In this period, many of the world’s ruling classes, particularly those in Western Europe, viewed US leadership as vital to capitalist prosperity and Soviet isolation. The implosion of the Eastern bloc in 1989-91 vindicated the US approach in the eyes of ruling classes everywhere. Very few now repudiated the economic model advanced by Washington. One of the foremost cheerleaders of US supremacy was conservative columnist Charles Krauthammer, who wrote at the time:
The most striking feature of the post-Cold War world is its unipolarity. No doubt, multipolarity will come in time. In perhaps another generation or so there will be great powers coequal with the United States ... But we are not there yet, nor will we be for decades. Now is the unipolar moment ... a single pole of world power that consists of the United States at the apex of the industrial West ... American preeminence is based on the fact that it is the only country with the military, diplomatic, political and economic assets to be a decisive player in any conflict in whatever part of the world it chooses to involve itself.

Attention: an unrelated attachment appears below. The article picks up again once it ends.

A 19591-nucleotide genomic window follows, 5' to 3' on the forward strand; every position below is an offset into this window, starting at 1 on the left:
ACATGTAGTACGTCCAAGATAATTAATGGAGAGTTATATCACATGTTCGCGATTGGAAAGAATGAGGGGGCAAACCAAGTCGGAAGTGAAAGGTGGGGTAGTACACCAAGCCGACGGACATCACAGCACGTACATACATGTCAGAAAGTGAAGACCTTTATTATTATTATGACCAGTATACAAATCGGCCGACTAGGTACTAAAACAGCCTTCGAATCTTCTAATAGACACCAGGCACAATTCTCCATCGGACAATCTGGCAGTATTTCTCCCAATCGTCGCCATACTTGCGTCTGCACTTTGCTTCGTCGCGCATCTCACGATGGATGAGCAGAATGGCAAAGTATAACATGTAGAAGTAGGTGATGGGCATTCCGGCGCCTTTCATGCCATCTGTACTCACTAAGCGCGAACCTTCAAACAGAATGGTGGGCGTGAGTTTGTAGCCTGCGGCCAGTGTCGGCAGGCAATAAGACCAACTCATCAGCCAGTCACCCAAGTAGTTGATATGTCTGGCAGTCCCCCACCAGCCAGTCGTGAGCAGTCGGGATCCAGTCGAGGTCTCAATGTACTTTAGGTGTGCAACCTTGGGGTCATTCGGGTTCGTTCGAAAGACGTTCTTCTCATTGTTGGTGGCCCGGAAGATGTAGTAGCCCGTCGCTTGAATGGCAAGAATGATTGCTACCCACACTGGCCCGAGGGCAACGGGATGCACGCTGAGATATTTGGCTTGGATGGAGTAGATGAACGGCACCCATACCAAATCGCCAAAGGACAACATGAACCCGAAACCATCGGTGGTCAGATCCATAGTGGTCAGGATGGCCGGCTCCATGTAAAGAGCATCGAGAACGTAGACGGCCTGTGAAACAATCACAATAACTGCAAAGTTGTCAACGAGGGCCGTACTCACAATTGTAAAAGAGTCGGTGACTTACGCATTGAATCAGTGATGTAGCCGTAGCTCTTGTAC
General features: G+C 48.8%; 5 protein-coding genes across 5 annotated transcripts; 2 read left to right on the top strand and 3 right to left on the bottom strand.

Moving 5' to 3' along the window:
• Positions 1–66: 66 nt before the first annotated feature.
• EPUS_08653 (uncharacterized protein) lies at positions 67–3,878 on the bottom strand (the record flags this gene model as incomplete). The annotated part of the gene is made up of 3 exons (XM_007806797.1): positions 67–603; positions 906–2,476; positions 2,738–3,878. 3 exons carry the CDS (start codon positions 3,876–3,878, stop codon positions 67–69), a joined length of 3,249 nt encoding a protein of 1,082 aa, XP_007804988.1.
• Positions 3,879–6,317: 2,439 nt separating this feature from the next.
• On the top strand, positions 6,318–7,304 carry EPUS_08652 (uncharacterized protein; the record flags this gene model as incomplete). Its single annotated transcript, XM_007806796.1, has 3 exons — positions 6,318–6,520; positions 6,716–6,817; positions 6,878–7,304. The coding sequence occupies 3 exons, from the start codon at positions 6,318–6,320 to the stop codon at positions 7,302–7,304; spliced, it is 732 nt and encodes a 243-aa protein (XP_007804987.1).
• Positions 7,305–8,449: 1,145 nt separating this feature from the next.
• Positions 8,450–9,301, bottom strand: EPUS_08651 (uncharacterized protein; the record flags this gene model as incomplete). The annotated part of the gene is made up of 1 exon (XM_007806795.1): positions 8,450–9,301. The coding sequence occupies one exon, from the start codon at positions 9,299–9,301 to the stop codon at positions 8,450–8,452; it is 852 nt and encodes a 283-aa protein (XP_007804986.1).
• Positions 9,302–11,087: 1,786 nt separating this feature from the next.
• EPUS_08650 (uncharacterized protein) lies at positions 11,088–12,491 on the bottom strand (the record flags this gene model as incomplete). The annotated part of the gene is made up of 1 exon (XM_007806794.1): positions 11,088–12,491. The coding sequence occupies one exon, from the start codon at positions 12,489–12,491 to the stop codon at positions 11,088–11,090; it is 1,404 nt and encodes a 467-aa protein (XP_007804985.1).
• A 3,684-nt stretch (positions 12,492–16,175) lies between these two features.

The US ruling class hoped that Eastern Europe could be brought into the Western fold and that Russia would be isolated. The National Security Strategy documents issued by consecutive presidents – Bill Clinton (1993-2000), George W. Bush (2001-08) and Barack Obama (2009-16) – pressed the case for an expanded Western alliance. All spoke of international institutions and obligations, free trade, free markets, democracy and individual rights. This rhetoric was premised on the reality that the world’s largest global corporations were headquartered in the West and reaped the benefits of open markets, which allowed them to exploit cheap labour, extract natural resources and sell their products around the world. For a time, optimism reigned within the Western camp. Germany reunified. The Treaty on European Union was signed in 1992, and the US entered the years of the so-called New Economy – one of the longest and most robust expansions in its history.
But the Soviet collapse had changed the equation; the unipolar moment and the good will didn’t last. First, the Bush administration’s geopolitical unilateralism after the 9/11 attacks in 2001 showed that Western Europe would not simply follow US “leadership” in the post-Cold War era. The White House was left denouncing “old Europe”, as its grand Coalition of the Willing mustered just four countries to join its Iraq invasion force in 2003. The longer list of supporters contained such hefty territories as the Marshall Islands, Micronesia, Palau and the Solomon Islands, none of which had their own armies. “We’re an empire now, and when we act, we create our own reality”, one senior White House adviser told journalist Ron Suskind in 2004. But instead of underlining US power, the invasions and subsequent occupations of Afghanistan and Iraq undermined it.